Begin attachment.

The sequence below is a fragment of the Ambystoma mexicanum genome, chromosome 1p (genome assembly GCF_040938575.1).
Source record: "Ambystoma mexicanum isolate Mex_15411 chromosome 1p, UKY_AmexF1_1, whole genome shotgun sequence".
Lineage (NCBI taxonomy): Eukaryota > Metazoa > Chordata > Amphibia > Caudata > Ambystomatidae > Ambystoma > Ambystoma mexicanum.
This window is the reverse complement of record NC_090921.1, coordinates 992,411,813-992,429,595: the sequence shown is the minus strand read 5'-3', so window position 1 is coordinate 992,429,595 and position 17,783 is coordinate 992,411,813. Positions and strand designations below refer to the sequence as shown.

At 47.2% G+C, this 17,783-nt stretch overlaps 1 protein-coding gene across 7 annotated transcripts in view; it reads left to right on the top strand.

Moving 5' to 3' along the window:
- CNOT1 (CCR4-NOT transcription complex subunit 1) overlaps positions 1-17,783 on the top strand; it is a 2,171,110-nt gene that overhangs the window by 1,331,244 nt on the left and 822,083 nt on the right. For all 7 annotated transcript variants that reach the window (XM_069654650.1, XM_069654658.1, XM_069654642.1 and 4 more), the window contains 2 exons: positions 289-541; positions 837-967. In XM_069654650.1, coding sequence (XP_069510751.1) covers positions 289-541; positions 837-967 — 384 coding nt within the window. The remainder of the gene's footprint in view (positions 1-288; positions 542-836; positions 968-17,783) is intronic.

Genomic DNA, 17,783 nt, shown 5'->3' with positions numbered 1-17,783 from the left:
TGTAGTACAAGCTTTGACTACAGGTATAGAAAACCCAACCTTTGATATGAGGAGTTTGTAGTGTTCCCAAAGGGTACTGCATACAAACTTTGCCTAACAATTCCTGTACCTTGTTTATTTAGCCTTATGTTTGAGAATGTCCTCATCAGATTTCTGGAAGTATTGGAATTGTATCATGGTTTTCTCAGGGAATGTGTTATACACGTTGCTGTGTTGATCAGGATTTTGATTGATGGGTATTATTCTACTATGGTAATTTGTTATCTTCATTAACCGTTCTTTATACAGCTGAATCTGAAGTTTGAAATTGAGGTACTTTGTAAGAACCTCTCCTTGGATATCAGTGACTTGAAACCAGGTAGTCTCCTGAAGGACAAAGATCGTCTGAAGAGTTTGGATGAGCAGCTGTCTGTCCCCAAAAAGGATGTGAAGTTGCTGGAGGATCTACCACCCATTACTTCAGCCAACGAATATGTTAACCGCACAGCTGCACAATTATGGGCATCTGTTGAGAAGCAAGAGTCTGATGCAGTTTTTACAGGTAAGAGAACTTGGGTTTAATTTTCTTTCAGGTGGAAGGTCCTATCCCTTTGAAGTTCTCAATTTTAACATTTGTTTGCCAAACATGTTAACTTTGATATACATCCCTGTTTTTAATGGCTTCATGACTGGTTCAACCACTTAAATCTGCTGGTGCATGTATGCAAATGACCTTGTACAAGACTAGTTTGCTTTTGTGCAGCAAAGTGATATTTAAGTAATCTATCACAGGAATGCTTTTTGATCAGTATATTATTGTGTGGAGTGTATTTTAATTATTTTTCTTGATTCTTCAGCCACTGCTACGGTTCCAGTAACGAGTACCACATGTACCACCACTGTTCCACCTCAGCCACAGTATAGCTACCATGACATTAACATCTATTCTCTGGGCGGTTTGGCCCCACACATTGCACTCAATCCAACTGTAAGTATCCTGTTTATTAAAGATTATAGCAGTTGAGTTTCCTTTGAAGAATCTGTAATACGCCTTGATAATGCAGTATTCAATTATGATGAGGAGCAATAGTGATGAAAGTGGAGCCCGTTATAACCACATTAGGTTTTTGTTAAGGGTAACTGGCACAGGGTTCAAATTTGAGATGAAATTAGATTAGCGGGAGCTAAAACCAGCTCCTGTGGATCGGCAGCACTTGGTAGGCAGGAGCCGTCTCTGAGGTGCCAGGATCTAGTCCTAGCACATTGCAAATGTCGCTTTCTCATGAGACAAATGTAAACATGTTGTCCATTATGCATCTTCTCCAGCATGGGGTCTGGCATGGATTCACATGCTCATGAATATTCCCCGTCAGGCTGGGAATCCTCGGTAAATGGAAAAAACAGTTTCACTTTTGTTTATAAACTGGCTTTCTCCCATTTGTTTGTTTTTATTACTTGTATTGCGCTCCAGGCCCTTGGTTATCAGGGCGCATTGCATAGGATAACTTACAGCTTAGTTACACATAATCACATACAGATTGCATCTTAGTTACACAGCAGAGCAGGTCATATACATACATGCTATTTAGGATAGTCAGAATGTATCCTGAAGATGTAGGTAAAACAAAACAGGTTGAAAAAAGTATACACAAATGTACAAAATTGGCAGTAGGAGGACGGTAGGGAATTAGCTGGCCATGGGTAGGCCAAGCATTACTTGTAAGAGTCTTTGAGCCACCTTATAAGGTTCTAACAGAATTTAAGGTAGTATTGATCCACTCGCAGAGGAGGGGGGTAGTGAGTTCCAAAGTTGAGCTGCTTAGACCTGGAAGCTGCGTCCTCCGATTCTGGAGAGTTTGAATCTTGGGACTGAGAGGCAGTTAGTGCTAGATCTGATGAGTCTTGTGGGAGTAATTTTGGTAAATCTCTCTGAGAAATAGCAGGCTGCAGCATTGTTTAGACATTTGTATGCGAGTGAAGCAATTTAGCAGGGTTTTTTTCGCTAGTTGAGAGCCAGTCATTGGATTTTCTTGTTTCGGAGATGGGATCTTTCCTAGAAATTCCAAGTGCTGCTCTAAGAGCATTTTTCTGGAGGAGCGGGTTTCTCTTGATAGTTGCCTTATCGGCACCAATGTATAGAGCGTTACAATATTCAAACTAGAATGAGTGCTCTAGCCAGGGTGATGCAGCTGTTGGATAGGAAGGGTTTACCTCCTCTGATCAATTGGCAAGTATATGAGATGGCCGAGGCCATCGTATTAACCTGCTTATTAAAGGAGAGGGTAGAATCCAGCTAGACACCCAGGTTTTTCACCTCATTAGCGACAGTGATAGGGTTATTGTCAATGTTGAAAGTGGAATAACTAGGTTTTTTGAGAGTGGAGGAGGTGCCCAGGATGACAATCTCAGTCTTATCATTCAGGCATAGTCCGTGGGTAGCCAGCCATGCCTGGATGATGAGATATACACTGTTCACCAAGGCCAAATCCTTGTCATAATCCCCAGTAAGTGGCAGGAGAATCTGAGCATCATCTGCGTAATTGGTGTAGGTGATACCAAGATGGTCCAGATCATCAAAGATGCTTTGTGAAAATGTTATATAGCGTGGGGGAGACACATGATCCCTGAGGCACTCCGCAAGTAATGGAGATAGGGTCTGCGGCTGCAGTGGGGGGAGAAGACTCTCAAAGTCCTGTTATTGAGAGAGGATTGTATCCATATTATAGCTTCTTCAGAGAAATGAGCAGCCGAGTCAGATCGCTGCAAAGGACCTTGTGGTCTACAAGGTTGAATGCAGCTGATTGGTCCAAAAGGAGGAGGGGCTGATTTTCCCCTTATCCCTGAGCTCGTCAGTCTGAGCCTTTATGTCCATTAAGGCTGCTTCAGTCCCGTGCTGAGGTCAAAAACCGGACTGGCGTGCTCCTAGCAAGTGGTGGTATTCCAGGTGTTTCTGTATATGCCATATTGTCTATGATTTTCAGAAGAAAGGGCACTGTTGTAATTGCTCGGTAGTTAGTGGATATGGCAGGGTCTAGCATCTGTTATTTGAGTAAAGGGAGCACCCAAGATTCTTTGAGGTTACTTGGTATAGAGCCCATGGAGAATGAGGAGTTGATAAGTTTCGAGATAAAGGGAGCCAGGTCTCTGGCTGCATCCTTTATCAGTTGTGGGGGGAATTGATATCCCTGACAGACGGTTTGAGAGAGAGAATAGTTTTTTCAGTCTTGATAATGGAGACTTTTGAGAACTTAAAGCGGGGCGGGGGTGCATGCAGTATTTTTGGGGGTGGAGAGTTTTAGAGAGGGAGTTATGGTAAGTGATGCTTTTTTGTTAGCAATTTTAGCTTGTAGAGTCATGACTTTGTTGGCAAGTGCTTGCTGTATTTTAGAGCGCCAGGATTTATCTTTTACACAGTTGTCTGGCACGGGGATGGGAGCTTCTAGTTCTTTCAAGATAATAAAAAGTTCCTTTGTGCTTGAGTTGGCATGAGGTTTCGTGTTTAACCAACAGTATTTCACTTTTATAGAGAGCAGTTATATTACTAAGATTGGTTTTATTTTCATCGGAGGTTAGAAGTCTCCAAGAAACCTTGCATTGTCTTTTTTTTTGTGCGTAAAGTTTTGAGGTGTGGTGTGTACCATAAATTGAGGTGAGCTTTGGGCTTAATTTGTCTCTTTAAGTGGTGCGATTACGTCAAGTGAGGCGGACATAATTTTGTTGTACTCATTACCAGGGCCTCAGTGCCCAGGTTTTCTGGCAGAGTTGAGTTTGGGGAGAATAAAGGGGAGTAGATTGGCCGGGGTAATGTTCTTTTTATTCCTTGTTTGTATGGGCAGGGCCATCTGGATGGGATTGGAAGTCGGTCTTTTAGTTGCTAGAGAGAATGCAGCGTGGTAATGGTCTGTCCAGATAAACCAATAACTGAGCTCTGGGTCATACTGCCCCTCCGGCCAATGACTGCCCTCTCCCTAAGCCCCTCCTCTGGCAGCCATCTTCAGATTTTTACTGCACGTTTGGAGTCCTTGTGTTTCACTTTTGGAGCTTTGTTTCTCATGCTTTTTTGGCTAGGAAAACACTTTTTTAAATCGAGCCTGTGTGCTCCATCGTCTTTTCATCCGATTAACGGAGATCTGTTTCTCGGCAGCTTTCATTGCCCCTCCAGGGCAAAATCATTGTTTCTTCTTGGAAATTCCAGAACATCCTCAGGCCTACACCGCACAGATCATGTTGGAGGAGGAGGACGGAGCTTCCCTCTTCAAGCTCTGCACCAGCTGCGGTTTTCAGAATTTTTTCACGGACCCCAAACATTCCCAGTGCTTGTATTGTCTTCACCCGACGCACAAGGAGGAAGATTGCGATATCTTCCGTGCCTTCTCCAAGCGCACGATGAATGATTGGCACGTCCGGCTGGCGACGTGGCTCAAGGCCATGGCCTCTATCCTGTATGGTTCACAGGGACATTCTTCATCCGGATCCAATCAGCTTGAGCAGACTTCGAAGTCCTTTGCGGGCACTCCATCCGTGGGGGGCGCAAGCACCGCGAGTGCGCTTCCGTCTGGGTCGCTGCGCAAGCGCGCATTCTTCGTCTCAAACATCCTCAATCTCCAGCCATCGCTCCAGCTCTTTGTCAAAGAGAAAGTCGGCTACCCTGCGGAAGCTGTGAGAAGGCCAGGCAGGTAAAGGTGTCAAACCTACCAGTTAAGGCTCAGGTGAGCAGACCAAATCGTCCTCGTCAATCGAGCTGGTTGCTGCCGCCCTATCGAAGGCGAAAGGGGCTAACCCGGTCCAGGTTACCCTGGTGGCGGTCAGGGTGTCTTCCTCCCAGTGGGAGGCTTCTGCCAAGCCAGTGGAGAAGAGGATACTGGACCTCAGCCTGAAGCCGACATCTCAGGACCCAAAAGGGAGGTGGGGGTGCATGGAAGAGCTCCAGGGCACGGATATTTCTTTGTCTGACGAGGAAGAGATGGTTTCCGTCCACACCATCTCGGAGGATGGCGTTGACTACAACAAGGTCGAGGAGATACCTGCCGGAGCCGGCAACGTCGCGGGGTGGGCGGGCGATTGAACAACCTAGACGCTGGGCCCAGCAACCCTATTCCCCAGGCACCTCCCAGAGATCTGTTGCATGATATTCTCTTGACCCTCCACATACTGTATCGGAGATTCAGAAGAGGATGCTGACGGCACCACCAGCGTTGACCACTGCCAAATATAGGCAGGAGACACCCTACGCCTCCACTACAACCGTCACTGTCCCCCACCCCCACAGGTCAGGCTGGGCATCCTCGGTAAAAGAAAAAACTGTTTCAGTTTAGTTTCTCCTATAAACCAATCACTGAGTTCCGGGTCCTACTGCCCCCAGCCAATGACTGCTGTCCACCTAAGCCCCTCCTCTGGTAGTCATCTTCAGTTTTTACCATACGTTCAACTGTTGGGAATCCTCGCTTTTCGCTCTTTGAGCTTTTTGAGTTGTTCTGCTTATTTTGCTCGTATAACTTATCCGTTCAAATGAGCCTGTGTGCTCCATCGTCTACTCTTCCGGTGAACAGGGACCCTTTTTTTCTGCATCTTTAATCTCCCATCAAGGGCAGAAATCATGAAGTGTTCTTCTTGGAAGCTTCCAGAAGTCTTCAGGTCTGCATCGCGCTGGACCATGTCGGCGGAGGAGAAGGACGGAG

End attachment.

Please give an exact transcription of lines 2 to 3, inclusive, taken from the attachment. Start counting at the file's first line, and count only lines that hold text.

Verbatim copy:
Source record: "Ambystoma mexicanum isolate Mex_15411 chromosome 1p, UKY_AmexF1_1, whole genome shotgun sequence".
Lineage (NCBI taxonomy): Eukaryota > Metazoa > Chordata > Amphibia > Caudata > Ambystomatidae > Ambystoma > Ambystoma mexicanum.